Although Plaintiff alleges a claim for denial of access to the courts, his amended complaint contains no supporting allegations. Accordingly, Plaintiff fails to state a claim.

5. Equal Protection Claims

"The Equal Protection Clause... is essentially a direction that all persons similarly situated should be treated alike." City of Cleburne v. Cleburne Living Ctr., Inc., 473 U.S. 432, 439 (1985) (citing Plyler v. Doe, 457 U.S. 202, 216 (1982)). "'To state a claim under 42 U.S.C. § 1983 for a violation of the Equal Protection Clause of the Fourteenth Amendment a plaintiff must show that the defendants acted with an intent or purpose to discriminate against the plaintiff based upon membership in a protected class.'" Lee v. City of Los Angeles, 250 F.3d 668, 686 (9th Cir. 2001) (quoting Barren v. Harrington, 152 F.3d 1193, 1194 (9th Cir. 1998)). "Intentional discrimination means that a defendant acted at least in part because of a plaintiff's protected status." Serrano v. Francis, 345 F.3d 1071, 1082 (9th Cir. 2003) (quoting Maynard v. City of San Jose, 37 F.3d 1396, 1404 (9th Cir. 1994)) (emphasis in original).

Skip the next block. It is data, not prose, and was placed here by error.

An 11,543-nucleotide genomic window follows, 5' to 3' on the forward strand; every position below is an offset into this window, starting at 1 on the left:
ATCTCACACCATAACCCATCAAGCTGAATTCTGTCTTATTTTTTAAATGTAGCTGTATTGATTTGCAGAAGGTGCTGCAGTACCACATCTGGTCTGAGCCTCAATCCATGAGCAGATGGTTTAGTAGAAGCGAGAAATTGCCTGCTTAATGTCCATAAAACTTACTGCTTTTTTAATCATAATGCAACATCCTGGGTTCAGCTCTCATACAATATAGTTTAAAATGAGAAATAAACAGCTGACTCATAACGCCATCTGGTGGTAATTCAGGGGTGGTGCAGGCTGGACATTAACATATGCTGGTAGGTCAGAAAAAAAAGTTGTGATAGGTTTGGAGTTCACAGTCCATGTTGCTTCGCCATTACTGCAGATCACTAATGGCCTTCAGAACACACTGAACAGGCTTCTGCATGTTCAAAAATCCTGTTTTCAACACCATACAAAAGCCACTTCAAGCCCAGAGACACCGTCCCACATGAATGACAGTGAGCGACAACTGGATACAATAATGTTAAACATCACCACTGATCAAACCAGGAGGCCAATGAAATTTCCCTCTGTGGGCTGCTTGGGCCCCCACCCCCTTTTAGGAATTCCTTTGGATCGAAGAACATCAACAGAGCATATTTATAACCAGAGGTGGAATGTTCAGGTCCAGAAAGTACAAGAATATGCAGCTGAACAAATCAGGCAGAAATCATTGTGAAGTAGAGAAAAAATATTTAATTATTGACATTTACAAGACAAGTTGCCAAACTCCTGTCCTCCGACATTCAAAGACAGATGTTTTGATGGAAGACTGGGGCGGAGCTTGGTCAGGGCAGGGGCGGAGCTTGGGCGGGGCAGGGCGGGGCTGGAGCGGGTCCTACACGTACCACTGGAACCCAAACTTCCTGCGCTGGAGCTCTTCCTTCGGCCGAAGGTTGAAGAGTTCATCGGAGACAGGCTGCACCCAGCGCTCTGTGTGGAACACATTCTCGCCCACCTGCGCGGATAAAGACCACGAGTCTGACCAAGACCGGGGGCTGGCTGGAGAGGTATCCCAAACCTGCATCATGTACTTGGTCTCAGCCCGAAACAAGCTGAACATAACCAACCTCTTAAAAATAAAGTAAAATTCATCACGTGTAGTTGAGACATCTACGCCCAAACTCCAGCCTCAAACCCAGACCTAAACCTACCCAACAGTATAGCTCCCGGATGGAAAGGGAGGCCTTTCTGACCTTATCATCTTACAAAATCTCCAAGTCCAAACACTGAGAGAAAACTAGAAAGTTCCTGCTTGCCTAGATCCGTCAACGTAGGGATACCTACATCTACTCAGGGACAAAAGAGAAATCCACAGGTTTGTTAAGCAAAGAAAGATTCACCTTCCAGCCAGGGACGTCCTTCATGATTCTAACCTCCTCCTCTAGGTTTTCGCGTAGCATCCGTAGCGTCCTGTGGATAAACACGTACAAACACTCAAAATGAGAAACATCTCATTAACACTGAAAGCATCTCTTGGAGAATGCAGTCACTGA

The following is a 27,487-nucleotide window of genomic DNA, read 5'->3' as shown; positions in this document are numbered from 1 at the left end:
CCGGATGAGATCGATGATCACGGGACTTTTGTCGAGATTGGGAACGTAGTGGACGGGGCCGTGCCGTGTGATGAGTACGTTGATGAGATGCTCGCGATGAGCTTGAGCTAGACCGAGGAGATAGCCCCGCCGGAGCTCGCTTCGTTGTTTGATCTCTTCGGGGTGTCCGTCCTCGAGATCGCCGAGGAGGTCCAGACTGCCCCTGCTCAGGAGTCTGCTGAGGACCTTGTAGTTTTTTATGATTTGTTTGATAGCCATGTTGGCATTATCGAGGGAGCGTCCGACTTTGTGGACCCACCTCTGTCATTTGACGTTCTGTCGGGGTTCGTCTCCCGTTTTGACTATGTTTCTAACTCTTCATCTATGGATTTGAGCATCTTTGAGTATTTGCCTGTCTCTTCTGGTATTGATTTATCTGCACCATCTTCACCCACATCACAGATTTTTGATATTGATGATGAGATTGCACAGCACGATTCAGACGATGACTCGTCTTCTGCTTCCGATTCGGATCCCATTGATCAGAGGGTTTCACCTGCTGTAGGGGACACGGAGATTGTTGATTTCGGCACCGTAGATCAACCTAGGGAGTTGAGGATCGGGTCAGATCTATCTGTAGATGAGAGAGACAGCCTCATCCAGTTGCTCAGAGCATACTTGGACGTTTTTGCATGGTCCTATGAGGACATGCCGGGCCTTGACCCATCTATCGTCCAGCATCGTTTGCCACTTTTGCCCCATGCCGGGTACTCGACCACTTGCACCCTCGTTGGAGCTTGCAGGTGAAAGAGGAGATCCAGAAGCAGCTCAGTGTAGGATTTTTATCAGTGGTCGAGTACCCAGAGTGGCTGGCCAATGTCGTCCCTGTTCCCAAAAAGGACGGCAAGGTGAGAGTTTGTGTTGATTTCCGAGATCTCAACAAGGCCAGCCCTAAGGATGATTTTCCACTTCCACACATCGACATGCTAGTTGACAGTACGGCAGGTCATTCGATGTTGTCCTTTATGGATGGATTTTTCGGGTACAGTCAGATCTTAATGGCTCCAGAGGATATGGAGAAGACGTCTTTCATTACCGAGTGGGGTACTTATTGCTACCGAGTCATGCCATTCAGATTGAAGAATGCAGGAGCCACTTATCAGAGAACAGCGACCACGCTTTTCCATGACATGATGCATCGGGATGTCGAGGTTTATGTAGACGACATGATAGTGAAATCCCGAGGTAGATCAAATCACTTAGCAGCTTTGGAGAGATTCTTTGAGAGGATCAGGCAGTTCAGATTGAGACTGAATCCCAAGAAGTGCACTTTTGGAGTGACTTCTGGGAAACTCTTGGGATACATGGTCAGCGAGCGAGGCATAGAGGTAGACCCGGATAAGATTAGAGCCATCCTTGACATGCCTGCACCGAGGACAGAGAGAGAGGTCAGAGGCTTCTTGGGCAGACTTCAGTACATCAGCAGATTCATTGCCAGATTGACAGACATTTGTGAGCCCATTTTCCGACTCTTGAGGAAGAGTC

Although Plaintiff alleges he was discriminated and the defendants are racist, his amended complaint is devoid of any facts supporting a viable equal protection claim. A conclusory assertion of discrimination falls wells short of stating a claim.

6. Remaining Defendants